3. Command to start a flume agent as below. “ng” stands for next generation.
$flume-ng agent
  1. Set the “.properties” file as below.


agent1.sources =datasource1
agent1.sinks =datastore1
agent1.channels =ch1

agent1.sources.datasource1.channels = ch1
agent1.sinks.datastore1.channels = ch1

agent1.sources.datasource1.type =spooldir
agent1.sources.datasource1.spooldir =/usr/kmayank/spooldir

agent1.sinks.datastore1.type =logger
agent1.channels.ch1.type =file
  1. Run the flume agent using below command:
>flume-ng agent \
>--conf-file spool-to-log.properties \
>--name agent1 \
>--Dflume.root.logger=WARN, console

The last option “Dflume” is optional. It just specifies what the logging should look like on the screen. Here, we have only mentioned the warning to be printed on the screen.

  1. Place the file into the spooling directory. You will notice that after few seconds the file name will get appended with COMPLETED and data of the file will get printed to the screen/console.

It is important to note that whenever you place a file in the spooling directory, the file should be a text file, unique in name and immutable.

To read files in any other format, you have to write a custom deserializer in Java and plug it to your properties file.

Flume Events in Apache Flume Agent

The data inside the Apache Flume agent is represented as flume events. It is the base unit of communication between source, channel, and sink.

A flume event is a discrete object that represents one record of data that need to be transported from source to sink.

Source reads the data in form of flume event, sends the data to the channel and then the sink reads the data from the channel in the form of events.

Apache Flume event consists of key-value pair representing 1 record of data. Key consists of event header i.e. metadata information which deals with how you want to process or route the data to channel or sink.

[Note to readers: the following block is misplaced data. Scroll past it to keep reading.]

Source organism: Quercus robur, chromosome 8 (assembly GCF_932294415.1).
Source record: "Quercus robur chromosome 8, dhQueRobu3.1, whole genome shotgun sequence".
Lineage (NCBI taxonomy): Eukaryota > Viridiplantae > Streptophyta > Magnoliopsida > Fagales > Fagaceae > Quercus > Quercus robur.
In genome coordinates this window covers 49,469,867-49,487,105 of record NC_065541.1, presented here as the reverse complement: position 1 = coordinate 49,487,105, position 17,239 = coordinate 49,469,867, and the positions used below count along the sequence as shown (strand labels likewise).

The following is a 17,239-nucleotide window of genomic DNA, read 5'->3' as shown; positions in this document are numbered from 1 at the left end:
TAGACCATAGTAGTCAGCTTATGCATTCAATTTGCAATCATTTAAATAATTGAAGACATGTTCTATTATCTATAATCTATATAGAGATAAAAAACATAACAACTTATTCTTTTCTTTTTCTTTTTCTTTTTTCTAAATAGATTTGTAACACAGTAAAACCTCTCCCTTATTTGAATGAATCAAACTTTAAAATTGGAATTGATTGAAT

The value is the actual data which is also called event body. Therefore, each record is represented by one flume event.

For example, one file in the spooling directory is considered as one event. The event body is usually represented by a byte array. When the sources write these data to channel, it can be one event or multiple events.

If the event body exceeds the channel capacity, then apache flume won’t be able to transport that event. For example, if you want to transport very large file to say HDFS, then the direct copy would be a better option than using a flume.

Flume Installation – Apache Flume Agent

Flume installation is a very simple process. Go through the following steps to install and configure Apache Flume.

Steps for Flume Installation

  1. Download the Apache flume from the Apache Webpage. (Apache Flume Download Url)
  2. Extract the folder from the zip file that is downloaded and point to the flume folder in bash profile. The entry to the bash profile is to make sure that you can start the flume agent from any directory. For Example : export FLUME_HOME = $HOME/apache-flume-1.6.0-bin
  3. Append the path variable with FLUME_HOME. For example, export PATH=$PATH:$FLUME_HOME/bin

Flume Agent